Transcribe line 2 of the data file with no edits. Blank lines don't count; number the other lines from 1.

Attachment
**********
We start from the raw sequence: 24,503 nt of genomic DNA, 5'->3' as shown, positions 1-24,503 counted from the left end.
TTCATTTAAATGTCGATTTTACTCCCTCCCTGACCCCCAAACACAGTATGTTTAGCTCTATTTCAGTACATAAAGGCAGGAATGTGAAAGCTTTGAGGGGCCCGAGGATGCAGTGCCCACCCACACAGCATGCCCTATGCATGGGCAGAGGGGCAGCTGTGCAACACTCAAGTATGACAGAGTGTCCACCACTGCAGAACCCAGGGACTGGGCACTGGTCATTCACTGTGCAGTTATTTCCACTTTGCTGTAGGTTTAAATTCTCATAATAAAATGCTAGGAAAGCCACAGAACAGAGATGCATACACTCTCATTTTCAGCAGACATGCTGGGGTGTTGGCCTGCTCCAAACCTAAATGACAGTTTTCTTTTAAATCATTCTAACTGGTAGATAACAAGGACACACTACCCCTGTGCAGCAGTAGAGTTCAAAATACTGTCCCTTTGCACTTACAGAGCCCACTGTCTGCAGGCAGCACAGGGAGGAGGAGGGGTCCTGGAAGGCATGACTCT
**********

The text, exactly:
TTCATTTAAATGTCGATTTTACTCCCTCCCTGACCCCCAAACACAGTATGTTTAGCTCTATTTCAGTACATAAAGGCAGGAATGTGAAAGCTTTGAGGGGCCCGAGGATGCAGTGCCCACCCACACAGCATGCCCTATGCATGGGCAGAGGGGCAGCTGTGCAACACTCAAGTATGACAGAGTGTCCACCACTGCAGAACCCAGGGACTGGGCACTGGTCATTCACTGTGCAGTTATTTCCACTTTGCTGTAGGTTTAAATTCTCATAATAAAATGCTAGGAAAGCCACAGAACAGAGATGCATACACTCTCATTTTCAGCAGACATGCTGGGGTGTTGGCCTGCTCCAAACCTAAATGACAGTTTTCTTTTAAATCATTCTAACTGGTAGATAACAAGGACACACTACCCCTGTGCAGCAGTAGAGTTCAAAATACTGTCCCTTTGCACTTACAGAGCCCACTGTCTGCAGGCAGCACAGGGAGGAGGAGGGGTCCTGGAAGGCATGACTCT